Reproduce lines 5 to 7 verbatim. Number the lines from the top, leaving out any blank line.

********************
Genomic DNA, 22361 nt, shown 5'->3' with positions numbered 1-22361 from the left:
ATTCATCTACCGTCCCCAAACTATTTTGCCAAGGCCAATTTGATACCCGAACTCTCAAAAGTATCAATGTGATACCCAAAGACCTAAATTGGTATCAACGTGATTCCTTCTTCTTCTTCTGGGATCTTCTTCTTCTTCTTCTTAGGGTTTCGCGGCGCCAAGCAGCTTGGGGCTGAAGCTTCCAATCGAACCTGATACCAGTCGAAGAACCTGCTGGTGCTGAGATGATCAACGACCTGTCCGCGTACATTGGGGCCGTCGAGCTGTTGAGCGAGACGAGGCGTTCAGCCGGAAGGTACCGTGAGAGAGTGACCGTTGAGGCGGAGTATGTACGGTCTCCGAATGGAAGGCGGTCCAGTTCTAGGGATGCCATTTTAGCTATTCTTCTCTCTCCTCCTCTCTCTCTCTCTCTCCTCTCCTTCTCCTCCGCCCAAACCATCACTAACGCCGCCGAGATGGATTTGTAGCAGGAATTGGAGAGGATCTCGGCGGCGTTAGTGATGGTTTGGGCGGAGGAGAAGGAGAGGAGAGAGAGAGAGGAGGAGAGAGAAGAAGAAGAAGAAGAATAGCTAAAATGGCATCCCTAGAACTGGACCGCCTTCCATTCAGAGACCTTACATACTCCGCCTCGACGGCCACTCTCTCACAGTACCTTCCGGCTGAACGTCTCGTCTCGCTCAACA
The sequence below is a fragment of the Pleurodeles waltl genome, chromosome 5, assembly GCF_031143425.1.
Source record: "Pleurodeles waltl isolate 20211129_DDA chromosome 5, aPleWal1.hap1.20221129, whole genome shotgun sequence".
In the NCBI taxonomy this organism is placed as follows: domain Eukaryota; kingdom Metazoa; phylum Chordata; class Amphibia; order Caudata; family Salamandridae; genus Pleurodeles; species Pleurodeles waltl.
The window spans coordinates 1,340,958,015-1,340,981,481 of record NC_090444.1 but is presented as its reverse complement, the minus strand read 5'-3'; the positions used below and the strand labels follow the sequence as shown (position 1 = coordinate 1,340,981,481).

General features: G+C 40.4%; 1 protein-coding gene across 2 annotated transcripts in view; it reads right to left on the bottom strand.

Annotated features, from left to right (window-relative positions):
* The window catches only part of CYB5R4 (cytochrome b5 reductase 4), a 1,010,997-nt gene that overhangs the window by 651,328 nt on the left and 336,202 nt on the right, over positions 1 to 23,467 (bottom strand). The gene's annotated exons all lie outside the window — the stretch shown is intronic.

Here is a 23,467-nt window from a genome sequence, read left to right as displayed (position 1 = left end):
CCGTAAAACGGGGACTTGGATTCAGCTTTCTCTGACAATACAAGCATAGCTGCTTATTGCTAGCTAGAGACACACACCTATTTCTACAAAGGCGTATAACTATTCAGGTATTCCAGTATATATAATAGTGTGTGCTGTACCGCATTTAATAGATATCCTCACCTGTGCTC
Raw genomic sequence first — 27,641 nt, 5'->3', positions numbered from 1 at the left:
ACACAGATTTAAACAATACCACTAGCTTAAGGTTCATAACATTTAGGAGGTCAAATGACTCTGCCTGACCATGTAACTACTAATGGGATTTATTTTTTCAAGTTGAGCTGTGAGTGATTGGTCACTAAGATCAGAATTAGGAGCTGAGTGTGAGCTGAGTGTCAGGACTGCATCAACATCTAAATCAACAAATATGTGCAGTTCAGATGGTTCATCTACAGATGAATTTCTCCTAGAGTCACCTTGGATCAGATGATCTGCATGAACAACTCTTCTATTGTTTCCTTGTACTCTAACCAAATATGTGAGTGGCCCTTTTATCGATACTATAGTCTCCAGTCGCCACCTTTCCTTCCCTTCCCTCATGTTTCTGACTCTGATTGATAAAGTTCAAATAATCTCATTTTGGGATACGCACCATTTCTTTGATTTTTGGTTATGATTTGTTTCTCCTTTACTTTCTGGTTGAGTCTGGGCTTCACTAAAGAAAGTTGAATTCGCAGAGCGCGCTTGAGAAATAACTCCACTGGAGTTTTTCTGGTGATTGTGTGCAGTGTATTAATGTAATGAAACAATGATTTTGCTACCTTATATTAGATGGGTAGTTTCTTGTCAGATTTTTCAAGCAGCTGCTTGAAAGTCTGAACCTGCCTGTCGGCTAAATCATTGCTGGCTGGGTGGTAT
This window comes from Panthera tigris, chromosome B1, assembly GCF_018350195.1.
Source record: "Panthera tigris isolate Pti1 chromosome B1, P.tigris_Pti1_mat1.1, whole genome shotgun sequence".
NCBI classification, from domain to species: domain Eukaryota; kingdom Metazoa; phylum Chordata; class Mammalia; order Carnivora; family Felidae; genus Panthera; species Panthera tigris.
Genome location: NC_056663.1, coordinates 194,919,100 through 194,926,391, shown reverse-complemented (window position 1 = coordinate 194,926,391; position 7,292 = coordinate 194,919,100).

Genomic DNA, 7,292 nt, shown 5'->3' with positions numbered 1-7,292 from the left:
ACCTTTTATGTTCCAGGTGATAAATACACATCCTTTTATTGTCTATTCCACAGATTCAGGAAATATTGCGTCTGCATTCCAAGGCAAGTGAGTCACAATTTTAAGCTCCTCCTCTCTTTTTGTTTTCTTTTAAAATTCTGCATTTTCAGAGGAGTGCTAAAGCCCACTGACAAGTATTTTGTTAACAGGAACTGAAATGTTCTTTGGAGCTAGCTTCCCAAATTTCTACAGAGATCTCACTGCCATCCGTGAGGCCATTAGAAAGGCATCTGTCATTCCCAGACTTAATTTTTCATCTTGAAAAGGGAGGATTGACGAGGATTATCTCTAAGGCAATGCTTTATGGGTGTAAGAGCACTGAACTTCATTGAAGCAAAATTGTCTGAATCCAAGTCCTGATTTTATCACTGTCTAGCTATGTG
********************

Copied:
In the NCBI taxonomy this organism is placed as follows: domain Eukaryota; kingdom Metazoa; phylum Chordata; class Amphibia; order Caudata; family Salamandridae; genus Pleurodeles; species Pleurodeles waltl.
The window spans coordinates 1,340,958,015-1,340,981,481 of record NC_090444.1 but is presented as its reverse complement, the minus strand read 5'-3'; the positions used below and the strand labels follow the sequence as shown (position 1 = coordinate 1,340,981,481).

General features: G+C 40.4%; 1 protein-coding gene across 2 annotated transcripts in view; it reads right to left on the bottom strand.